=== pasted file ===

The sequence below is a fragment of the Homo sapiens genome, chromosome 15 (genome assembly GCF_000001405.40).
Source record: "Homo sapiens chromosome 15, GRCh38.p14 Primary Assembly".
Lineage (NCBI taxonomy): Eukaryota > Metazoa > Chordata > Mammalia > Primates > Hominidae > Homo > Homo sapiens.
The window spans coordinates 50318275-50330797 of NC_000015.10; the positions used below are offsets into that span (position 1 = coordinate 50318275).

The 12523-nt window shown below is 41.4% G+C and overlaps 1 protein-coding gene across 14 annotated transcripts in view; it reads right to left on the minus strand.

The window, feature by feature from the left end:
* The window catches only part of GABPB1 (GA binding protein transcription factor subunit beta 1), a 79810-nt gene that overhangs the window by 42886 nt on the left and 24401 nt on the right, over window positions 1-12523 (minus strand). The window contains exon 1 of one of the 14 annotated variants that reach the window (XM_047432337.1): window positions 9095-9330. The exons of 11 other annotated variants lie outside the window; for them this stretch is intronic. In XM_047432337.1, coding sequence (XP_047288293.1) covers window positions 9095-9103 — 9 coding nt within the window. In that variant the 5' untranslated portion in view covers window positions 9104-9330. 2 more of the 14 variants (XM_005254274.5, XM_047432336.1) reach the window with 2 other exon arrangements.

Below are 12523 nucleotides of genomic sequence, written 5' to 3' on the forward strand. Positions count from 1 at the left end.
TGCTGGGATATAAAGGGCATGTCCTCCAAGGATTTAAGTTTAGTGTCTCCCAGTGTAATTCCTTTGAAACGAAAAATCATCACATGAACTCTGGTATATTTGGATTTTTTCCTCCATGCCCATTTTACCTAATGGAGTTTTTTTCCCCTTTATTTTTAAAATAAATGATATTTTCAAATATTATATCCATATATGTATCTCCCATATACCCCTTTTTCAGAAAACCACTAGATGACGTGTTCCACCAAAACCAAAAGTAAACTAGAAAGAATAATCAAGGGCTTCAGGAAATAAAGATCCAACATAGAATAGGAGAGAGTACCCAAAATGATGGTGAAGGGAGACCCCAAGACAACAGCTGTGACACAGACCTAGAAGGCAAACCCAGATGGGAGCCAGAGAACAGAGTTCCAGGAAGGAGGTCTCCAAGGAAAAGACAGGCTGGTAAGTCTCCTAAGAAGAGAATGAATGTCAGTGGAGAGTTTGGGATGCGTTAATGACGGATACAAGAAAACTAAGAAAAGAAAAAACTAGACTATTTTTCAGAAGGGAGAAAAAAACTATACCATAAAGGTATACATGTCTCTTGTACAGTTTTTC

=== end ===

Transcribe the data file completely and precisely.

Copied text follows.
The sequence below is a fragment of the Homo sapiens genome, chromosome 15 (genome assembly GCF_000001405.40).
Source record: "Homo sapiens chromosome 15, GRCh38.p14 Primary Assembly".
Lineage (NCBI taxonomy): Eukaryota > Metazoa > Chordata > Mammalia > Primates > Hominidae > Homo > Homo sapiens.
The window spans coordinates 50318275-50330797 of NC_000015.10; the positions used below are offsets into that span (position 1 = coordinate 50318275).

The 12523-nt window shown below is 41.4% G+C and overlaps 1 protein-coding gene across 14 annotated transcripts in view; it reads right to left on the minus strand.

The window, feature by feature from the left end:
* The window catches only part of GABPB1 (GA binding protein transcription factor subunit beta 1), a 79810-nt gene that overhangs the window by 42886 nt on the left and 24401 nt on the right, over window positions 1-12523 (minus strand). The window contains exon 1 of one of the 14 annotated variants that reach the window (XM_047432337.1): window positions 9095-9330. The exons of 11 other annotated variants lie outside the window; for them this stretch is intronic. In XM_047432337.1, coding sequence (XP_047288293.1) covers window positions 9095-9103 — 9 coding nt within the window. In that variant the 5' untranslated portion in view covers window positions 9104-9330. 2 more of the 14 variants (XM_005254274.5, XM_047432336.1) reach the window with 2 other exon arrangements.

Below are 12523 nucleotides of genomic sequence, written 5' to 3' on the forward strand. Positions count from 1 at the left end.
TGCTGGGATATAAAGGGCATGTCCTCCAAGGATTTAAGTTTAGTGTCTCCCAGTGTAATTCCTTTGAAACGAAAAATCATCACATGAACTCTGGTATATTTGGATTTTTTCCTCCATGCCCATTTTACCTAATGGAGTTTTTTTCCCCTTTATTTTTAAAATAAATGATATTTTCAAATATTATATCCATATATGTATCTCCCATATACCCCTTTTTCAGAAAACCACTAGATGACGTGTTCCACCAAAACCAAAAGTAAACTAGAAAGAATAATCAAGGGCTTCAGGAAATAAAGATCCAACATAGAATAGGAGAGAGTACCCAAAATGATGGTGAAGGGAGACCCCAAGACAACAGCTGTGACACAGACCTAGAAGGCAAACCCAGATGGGAGCCAGAGAACAGAGTTCCAGGAAGGAGGTCTCCAAGGAAAAGACAGGCTGGTAAGTCTCCTAAGAAGAGAATGAATGTCAGTGGAGAGTTTGGGATGCGTTAATGACGGATACAAGAAAACTAAGAAAAGAAAAAACTAGACTATTTTTCAGAAGGGAGAAAAAAACTATACCATAAAGGTATACATGTCTCTTGTACAGTTTTTC